A reader asks: “How do I choose a translation memory tool? I feel like I need one, but I have no idea how to pick. They all seem confusing and expensive, and I don’t know where to start.”
Short answer: If the TM tool is just for your own use, test-drive a few or ask colleagues about their experiences, then pick the one you like best. If you’re buying the TM tool because your clients require it, or because you think it will be a marketing advantage, then buy the one that your clients (or desired potential clients) want.”
Longer answer: It’s a complicated question. Here’s my story. For years and years, I used Wordfast Classic, which is light, easy to learn to use, and has good documentation and support. I really liked it, and I had sort of vowed to never upgrade to one of the “big guys” because I perceived them as expensive and difficult to learn to use. Then, about five years ago, along came a client who offered me a very large, ongoing project that required Trados Studio. At that point, I realized that I had been resisting buying one of the market leaders simply for the sake of resisting (…they won’t get my money, I’ll patch it together on my own, etc. etc.). So I bought Trados, hired an individual trainer to help me learn to use it, and was up and running in less than a week. And all in all, I like Trados Studio. It’s a bit complicated to learn, it can generate some inscrutable error messages, and it’s a bit bloated for projects like a one-page Word document, but I’m not looking to switch tools.
It’s important to look at a TM tool as a business investment, not an emotional decision. Translators get very emotional about their attachment to, or hatred of, certain TM tools and the companies that make them. As a recovering TM resister, I’m here to tell you that that’s misguided. It’s a business investment: will this tool help you land new clients, work more efficiently or produce better translations? Then buy it. If not, don’t. It’s that simple.
Lots of students in my classes wonder if they should pre-emptively buy a TM tool, as a selling point to potential clients. Maybe. In general, we freelance translators are frugal…sometimes we’re cheap. Frugal is good; frugal means that you’re wise with your money. Cheap is not good; cheap means that you’re unwilling to spend money on a tool that is required in order for your business to thrive. If you’re cheap, and using Windows XP and Office 2003 on an ancient laptop, that’s a false economy. At the same time, it’s not wise to spend $1,000 each on three different TM tools you might never use. But if you’ve heard from other translators that the clients you want to work for require a certain tool, it’s probably a good investment to buy it proactively. The caveat is that, depending on the kind of translation work you do, a TM tool can be either useless (if you translate novels) or indispensable (if you translate software). So, you don’t want to invest in one of the market leaders if you’re not sure you need it.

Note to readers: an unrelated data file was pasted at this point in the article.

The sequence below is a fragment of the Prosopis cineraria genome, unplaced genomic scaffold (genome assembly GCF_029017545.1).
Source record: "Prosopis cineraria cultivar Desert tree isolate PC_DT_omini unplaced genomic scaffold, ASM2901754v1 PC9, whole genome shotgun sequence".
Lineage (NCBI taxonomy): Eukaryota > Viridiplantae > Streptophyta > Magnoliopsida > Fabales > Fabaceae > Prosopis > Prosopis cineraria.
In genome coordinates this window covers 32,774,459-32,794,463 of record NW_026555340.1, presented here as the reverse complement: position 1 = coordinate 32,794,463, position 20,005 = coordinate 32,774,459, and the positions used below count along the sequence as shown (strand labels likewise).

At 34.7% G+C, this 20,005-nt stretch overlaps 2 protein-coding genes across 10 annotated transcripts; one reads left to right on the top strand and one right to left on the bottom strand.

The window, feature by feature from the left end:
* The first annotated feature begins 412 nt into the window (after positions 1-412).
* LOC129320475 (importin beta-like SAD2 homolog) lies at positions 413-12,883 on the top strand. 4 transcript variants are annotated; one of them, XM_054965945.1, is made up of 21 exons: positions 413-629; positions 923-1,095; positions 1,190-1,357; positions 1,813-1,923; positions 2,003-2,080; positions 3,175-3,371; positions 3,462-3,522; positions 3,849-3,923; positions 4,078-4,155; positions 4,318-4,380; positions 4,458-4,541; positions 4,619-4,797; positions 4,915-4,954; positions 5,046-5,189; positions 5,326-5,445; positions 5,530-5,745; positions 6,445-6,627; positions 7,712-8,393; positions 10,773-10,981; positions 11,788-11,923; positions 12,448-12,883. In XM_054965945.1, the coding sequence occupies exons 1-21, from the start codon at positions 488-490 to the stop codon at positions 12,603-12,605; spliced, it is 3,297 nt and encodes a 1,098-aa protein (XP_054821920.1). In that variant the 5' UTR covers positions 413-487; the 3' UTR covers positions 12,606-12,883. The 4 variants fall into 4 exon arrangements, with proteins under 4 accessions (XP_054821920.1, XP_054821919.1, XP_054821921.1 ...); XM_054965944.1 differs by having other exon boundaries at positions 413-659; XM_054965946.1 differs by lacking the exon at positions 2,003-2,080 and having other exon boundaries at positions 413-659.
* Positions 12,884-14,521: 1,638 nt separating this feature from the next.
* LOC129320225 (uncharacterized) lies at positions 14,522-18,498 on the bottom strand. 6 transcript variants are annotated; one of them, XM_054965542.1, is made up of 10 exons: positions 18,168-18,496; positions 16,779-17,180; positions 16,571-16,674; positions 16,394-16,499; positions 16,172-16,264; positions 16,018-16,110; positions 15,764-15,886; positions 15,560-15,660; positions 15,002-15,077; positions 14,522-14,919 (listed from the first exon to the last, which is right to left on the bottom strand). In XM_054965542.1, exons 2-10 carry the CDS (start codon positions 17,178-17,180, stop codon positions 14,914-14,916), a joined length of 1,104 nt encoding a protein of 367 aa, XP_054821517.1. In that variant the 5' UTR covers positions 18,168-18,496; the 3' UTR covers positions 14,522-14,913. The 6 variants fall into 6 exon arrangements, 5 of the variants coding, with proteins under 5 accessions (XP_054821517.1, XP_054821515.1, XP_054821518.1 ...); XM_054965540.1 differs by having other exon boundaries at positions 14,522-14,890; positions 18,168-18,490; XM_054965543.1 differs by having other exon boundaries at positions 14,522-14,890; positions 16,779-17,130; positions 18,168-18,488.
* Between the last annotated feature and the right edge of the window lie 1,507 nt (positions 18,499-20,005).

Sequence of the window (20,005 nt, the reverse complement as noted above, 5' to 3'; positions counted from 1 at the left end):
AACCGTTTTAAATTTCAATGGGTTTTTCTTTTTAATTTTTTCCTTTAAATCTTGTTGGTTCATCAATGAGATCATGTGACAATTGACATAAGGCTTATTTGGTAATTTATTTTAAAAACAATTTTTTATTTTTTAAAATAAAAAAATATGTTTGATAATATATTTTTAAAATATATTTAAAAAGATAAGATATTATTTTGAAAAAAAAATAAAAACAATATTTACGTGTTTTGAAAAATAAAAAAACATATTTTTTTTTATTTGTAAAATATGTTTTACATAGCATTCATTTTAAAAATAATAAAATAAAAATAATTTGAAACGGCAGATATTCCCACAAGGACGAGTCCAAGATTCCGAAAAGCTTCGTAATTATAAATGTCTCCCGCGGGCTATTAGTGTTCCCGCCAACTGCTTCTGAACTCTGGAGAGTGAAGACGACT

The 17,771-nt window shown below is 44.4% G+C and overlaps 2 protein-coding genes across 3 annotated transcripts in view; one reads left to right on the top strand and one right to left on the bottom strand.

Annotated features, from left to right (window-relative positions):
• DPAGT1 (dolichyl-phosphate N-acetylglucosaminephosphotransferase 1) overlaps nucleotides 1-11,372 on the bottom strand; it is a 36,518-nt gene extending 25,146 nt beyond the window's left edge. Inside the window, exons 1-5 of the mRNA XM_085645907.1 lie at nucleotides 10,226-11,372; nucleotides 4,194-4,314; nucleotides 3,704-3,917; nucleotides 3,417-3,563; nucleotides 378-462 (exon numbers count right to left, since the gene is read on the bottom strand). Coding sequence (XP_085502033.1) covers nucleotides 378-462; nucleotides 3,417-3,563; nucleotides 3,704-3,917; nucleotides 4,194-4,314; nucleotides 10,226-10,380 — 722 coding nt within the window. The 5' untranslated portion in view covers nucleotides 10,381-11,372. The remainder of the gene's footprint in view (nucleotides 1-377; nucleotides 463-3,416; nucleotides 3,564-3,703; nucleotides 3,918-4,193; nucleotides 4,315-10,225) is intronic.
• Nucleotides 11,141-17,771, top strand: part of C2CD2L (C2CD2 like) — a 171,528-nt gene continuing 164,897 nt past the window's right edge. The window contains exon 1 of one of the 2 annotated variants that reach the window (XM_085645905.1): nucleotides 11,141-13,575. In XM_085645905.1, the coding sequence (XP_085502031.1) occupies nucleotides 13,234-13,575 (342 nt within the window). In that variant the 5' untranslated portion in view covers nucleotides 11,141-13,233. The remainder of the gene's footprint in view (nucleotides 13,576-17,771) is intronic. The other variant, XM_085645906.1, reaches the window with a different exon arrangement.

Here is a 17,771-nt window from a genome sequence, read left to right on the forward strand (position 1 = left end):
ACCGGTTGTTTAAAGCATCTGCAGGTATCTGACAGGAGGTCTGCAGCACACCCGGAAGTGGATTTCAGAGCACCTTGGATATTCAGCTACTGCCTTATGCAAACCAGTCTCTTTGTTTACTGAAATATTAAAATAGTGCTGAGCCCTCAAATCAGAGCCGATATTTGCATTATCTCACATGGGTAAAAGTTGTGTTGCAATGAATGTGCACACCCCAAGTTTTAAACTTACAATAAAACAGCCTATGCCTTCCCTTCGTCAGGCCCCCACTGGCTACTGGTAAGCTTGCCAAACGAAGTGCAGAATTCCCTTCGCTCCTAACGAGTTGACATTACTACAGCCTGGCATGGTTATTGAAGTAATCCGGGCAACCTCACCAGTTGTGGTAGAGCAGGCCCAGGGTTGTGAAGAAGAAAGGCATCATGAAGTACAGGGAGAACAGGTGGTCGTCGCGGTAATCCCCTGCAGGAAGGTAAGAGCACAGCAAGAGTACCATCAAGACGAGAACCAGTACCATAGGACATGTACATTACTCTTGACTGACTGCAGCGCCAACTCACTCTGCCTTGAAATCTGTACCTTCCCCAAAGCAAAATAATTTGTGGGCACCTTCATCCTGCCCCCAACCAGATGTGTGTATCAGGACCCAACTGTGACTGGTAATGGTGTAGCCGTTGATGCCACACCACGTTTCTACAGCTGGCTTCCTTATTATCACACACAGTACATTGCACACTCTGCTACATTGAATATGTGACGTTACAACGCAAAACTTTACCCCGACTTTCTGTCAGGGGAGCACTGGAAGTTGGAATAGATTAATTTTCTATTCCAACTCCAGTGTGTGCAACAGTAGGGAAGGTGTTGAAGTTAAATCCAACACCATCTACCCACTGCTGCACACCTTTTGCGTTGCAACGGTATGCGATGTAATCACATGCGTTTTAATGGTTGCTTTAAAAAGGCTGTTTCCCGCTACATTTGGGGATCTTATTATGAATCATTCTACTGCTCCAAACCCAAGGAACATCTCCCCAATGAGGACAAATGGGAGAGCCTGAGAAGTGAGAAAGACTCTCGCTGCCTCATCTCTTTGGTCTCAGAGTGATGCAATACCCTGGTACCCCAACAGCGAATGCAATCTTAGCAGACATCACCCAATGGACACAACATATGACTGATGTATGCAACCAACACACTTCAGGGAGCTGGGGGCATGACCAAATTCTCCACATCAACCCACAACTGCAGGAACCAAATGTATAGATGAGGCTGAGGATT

Some translators wonder if free TM tools are any good. That’s easy: yes. I love OmegaT. I actually find its matching algorithm better than Trados Studio’s, and it’s much more stable (no “object not set to an instance of an object” errors). And the market leaders sure aren’t going to say, “Go ahead and localize our tool into Slovenian! We’re excited to see the results!” The sticking point is that, especially if your client is not particularly tech-savvy, exchanging files through .tmx may entail some hiccups. In theory, the .tmx files are compatible between tools. In practice, each tool is going to do things (like segmentation) slightly differently. So, the client is more likely to say, “To work with us, you have to have X tool.” But yes, free TM tools can definitely get the job done.
An additional factor is that the TM tool market is fragmented; agencies may require memoQ, or Trados, or Wordfast Pro, or Memsource, or Across, or Fluency, or something else that they maintain in-house. Of the market leaders, I would say that Trados is the most widely-used, memoQ has the best reputation for support, and Wordfast Pro is the only one that is truly cross-platform. So, they all have their pluses and minuses. Additionally, you’ll need to either hire a trainer, or put in some unpaid time to learn to use the tool. Just as you don’t learn to use Photoshop in an hour, you don’t master a full-featured TM tool in that amount of time.
To close, two specific tips:
-Whatever your level of interest in translation technology, subscribe to Jost Zetzsche’s newsletter The Tool Box (not an affiliate deal, I just love it!). Jost will follow the trends for you, so that you don’t have to.
–When you buy a tool, don’t pay list price. Purchase the tool at a conference, where discounts are often offered, or use a group buying opportunity on a site like ProZ (again, not an affiliate deal).
Readers, any thoughts on choosing a TM tool?